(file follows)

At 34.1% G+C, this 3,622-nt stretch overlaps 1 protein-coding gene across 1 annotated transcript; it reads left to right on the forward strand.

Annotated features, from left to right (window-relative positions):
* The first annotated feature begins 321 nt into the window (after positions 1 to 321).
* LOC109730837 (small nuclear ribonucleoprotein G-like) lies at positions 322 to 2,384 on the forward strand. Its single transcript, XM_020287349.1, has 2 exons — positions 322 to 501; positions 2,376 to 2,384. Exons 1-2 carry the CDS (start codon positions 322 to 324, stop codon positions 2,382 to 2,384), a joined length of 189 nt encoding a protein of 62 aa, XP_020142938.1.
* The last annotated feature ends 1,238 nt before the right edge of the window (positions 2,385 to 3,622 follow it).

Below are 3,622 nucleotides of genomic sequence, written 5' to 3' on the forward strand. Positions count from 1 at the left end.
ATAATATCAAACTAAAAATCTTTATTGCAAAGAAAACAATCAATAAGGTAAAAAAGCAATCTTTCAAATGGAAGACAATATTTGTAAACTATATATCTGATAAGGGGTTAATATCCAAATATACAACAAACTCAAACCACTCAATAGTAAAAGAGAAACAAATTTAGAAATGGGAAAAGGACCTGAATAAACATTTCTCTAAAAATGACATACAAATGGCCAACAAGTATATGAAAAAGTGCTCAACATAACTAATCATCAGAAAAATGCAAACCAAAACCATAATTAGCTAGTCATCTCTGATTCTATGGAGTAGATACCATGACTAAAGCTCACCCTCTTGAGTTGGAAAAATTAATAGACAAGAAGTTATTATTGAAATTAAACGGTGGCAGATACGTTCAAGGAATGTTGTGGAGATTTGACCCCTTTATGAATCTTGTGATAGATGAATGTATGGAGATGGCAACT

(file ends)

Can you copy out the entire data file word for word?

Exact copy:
At 34.1% G+C, this 3,622-nt stretch overlaps 1 protein-coding gene across 1 annotated transcript; it reads left to right on the forward strand.

Annotated features, from left to right (window-relative positions):
* The first annotated feature begins 321 nt into the window (after positions 1 to 321).
* LOC109730837 (small nuclear ribonucleoprotein G-like) lies at positions 322 to 2,384 on the forward strand. Its single transcript, XM_020287349.1, has 2 exons — positions 322 to 501; positions 2,376 to 2,384. Exons 1-2 carry the CDS (start codon positions 322 to 324, stop codon positions 2,382 to 2,384), a joined length of 189 nt encoding a protein of 62 aa, XP_020142938.1.
* The last annotated feature ends 1,238 nt before the right edge of the window (positions 2,385 to 3,622 follow it).

Below are 3,622 nucleotides of genomic sequence, written 5' to 3' on the forward strand. Positions count from 1 at the left end.
ATAATATCAAACTAAAAATCTTTATTGCAAAGAAAACAATCAATAAGGTAAAAAAGCAATCTTTCAAATGGAAGACAATATTTGTAAACTATATATCTGATAAGGGGTTAATATCCAAATATACAACAAACTCAAACCACTCAATAGTAAAAGAGAAACAAATTTAGAAATGGGAAAAGGACCTGAATAAACATTTCTCTAAAAATGACATACAAATGGCCAACAAGTATATGAAAAAGTGCTCAACATAACTAATCATCAGAAAAATGCAAACCAAAACCATAATTAGCTAGTCATCTCTGATTCTATGGAGTAGATACCATGACTAAAGCTCACCCTCTTGAGTTGGAAAAATTAATAGACAAGAAGTTATTATTGAAATTAAACGGTGGCAGATACGTTCAAGGAATGTTGTGGAGATTTGACCCCTTTATGAATCTTGTGATAGATGAATGTATGGAGATGGCAACT